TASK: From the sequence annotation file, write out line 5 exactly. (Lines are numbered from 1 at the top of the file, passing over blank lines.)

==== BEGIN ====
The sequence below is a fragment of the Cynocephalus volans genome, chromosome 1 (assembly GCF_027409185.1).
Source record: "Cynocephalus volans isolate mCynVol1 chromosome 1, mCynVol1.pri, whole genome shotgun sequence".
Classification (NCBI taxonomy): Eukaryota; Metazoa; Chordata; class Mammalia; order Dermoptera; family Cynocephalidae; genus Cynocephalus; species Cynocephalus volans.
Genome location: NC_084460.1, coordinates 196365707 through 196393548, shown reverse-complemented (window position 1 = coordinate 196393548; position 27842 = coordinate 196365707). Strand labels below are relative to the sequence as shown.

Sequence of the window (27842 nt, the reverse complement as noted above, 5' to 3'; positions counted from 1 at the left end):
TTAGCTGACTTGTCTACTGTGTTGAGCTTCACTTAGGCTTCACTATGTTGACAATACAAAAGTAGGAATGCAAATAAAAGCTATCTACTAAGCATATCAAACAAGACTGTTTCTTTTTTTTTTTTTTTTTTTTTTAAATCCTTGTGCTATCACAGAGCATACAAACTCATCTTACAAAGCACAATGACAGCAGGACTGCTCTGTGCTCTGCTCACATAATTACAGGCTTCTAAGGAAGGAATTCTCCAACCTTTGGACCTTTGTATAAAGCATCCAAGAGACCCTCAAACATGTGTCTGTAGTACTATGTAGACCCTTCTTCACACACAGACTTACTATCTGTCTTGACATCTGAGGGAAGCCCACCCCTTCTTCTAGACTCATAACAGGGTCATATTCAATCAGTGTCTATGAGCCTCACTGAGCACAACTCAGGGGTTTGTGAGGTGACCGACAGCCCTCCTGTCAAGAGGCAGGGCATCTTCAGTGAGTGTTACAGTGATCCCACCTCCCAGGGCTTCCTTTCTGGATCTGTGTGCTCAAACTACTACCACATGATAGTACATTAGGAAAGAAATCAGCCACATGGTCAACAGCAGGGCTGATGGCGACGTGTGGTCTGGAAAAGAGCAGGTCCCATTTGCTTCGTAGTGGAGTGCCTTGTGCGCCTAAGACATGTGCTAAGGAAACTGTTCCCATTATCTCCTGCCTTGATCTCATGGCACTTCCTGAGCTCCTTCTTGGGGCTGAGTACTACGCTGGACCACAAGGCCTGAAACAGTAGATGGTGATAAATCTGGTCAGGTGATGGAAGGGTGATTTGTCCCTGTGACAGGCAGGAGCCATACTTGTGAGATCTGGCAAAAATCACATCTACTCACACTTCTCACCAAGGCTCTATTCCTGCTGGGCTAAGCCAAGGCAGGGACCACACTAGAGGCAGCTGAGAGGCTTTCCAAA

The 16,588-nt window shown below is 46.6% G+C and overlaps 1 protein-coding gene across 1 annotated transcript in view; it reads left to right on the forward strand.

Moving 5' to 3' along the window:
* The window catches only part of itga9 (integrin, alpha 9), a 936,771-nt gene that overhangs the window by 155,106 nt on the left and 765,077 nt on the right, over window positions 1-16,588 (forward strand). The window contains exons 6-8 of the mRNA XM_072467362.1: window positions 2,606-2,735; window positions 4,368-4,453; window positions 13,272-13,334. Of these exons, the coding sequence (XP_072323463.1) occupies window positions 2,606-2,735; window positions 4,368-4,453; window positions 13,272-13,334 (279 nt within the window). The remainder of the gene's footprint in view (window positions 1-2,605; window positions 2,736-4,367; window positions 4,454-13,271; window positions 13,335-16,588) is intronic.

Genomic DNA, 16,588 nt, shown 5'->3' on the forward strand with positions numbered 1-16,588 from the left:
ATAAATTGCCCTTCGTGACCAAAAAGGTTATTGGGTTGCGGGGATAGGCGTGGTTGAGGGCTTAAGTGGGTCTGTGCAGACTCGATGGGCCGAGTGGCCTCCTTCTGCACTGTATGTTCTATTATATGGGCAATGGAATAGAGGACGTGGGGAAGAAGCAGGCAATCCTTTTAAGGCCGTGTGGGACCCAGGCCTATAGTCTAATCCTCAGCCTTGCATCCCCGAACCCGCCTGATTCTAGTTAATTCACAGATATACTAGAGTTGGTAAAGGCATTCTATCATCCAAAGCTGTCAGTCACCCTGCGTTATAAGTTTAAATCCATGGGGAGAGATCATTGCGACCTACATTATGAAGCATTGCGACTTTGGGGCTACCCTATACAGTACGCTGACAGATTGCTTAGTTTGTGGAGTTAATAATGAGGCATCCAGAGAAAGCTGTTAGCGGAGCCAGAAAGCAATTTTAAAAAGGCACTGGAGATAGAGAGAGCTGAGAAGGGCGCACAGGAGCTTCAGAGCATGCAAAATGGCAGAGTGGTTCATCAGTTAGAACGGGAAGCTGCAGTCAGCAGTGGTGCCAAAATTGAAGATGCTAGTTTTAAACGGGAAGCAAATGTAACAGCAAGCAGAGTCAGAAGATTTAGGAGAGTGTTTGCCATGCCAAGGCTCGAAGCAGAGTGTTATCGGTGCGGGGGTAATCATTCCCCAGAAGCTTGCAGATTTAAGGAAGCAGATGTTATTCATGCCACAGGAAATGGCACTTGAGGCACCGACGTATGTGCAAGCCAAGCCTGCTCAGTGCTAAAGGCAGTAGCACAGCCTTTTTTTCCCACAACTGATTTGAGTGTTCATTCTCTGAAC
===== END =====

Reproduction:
Sequence of the window (27842 nt, the reverse complement as noted above, 5' to 3'; positions counted from 1 at the left end):